December 4, 2008
By AOPA ePublishing staff
In a 6-0 vote Dec. 2, Nevada’s Clark County Commission passed a resolution declaring its intent to ask Congress for unique powers to restrict access to county airports, including North Las Vegas and five other airports. But AOPA is warning that letting local governments decide who can and can’t use an airport could undermine the national air transportation system.
“One of the big reasons the aviation system in this country is so effective is that the federal government makes the rules, so they are consistent across local jurisdictions,” said Heidi Williams, AOPA senior director of airports. “It would be a mistake for the federal government to cede some of that authority to local governments.”
AOPA had written to commissioners, asking them to defer action on the resolution and offering to continue to work with the county and local pilots to improve safety at the airport, which has been the scene of recent high profile accidents.
The association also met with the Clark County Department of Aviation earlier this year to advise the panel that it does not have the authority to restrict access to North Las Vegas, which has accepted federal airport improvement grants and associated obligations to keep the airport open without discrimination. AOPA staff shared several recommendations on working collaboratively with the local pilot community and residents to help resolve concerns about airport safety. In addition, the AOPA Air Safety Foundation has developed a special seminar on flying safely at urban airports, which will be presented on Jan. 14 in Las Vegas at the Texas Station Hotel and Casino.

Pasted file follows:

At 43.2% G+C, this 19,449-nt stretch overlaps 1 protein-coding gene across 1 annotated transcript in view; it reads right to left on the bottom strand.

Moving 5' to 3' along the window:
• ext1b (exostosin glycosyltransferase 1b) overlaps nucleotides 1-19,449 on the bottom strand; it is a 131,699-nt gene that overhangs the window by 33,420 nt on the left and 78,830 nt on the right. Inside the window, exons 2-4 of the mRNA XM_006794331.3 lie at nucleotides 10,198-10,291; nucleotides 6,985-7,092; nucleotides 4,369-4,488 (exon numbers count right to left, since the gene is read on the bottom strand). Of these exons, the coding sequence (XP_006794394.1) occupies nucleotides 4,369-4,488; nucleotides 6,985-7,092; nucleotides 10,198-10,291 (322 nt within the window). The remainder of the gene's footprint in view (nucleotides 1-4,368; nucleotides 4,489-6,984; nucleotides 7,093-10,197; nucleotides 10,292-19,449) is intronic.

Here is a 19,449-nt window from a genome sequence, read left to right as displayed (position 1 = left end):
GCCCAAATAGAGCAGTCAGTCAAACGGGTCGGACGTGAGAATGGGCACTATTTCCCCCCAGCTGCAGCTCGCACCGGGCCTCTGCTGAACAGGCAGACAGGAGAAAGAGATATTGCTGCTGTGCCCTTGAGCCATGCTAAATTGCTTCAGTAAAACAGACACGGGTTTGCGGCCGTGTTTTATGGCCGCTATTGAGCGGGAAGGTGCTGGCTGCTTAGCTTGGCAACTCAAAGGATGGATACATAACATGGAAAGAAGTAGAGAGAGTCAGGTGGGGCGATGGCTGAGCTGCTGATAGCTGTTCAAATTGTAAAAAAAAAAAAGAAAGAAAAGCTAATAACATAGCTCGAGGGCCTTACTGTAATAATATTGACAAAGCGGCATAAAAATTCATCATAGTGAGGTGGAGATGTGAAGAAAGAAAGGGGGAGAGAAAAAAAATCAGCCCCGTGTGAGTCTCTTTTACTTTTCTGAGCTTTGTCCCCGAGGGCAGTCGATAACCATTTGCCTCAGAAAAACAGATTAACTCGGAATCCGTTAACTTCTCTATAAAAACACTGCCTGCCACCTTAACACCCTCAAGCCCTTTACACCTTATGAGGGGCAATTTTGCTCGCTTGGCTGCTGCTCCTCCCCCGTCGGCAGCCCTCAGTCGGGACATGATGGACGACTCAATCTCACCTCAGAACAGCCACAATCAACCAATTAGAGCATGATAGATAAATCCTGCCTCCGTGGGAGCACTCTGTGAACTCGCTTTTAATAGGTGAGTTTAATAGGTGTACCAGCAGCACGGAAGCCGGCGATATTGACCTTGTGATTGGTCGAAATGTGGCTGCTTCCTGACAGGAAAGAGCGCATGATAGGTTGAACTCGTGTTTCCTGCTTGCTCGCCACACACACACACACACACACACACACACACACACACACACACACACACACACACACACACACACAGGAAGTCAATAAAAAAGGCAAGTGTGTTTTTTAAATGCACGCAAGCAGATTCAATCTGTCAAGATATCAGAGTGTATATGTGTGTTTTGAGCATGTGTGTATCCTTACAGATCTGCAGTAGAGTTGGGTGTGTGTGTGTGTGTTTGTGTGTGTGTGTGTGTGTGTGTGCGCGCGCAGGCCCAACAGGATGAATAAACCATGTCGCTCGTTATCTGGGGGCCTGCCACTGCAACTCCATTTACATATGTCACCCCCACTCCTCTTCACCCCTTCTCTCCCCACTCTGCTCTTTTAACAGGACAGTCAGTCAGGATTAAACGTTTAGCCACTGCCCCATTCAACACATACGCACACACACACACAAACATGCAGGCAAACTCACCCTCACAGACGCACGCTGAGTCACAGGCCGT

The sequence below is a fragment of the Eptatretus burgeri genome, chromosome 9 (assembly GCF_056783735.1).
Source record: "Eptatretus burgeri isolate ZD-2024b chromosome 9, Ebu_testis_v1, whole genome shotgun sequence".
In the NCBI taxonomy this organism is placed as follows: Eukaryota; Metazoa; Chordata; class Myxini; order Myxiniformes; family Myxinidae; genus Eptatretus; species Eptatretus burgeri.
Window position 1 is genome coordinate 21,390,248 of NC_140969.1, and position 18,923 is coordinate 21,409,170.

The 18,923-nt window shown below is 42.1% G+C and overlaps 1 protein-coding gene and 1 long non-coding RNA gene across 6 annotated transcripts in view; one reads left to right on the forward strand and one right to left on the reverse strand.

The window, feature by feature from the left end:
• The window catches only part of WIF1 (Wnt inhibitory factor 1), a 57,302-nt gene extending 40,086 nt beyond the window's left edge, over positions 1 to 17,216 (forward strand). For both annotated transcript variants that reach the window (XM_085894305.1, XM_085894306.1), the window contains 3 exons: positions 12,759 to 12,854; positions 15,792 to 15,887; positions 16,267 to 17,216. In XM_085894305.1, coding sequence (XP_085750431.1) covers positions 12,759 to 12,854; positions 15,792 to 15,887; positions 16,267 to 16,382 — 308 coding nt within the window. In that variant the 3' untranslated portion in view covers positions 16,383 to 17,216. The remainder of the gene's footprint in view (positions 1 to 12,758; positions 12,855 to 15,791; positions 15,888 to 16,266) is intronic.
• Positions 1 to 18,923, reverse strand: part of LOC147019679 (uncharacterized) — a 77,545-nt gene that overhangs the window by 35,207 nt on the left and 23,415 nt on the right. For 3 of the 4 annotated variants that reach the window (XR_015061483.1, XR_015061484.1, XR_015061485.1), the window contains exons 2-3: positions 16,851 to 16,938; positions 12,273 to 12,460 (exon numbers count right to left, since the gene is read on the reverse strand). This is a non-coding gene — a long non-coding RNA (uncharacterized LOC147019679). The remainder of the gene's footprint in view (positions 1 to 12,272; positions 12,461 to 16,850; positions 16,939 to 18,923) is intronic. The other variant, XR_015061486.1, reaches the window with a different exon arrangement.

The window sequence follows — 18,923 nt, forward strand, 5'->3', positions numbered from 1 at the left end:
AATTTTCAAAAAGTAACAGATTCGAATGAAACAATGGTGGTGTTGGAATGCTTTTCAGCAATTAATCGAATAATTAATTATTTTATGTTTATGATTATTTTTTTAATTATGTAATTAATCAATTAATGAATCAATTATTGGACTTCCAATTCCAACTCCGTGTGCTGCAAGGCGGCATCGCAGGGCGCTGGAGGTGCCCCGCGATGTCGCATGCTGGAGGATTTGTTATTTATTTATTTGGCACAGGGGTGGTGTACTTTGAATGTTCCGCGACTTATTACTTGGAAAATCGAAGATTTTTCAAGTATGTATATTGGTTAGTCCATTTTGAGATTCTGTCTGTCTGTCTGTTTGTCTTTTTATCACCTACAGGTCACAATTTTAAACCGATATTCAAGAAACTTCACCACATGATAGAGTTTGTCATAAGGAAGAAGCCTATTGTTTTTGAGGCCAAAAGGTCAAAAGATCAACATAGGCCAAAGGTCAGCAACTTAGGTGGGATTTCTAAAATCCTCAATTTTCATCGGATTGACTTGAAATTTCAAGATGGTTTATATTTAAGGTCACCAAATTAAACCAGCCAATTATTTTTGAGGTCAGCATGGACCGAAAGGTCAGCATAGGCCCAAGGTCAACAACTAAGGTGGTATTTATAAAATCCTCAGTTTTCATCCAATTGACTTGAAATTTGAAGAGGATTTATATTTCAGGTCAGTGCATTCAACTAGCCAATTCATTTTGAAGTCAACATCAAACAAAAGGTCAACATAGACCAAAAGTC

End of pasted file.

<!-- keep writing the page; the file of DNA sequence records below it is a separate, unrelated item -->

The county plans to pursue federal legislation that would allow the county aviation department to control access to the airport.
As part of an effort to increase public understanding of general aviation, the Clark County Aviation Association, with the help of AOPA’s Airport Support Network volunteer Kathleen Snaper, is hosting an open house at North Las Vegas this Saturday. AOPA Regional Representative Stacy Howard will also be present.
Nextant Aerospace, adding a remanufactured King Air to its remanufactured Hawker 400 offering, says the King Air (Nextant G90XT) will fly early next year.
Greg Pecoraro, AOPA vice president of airports and state advocacy, brought Indiana aviation community members up to date on the association’s initiatives.
Elbit Systems has upgraded infrared systems that see through darkness and weather for nearly visual landings and takeoffs, as well as taxi operations.
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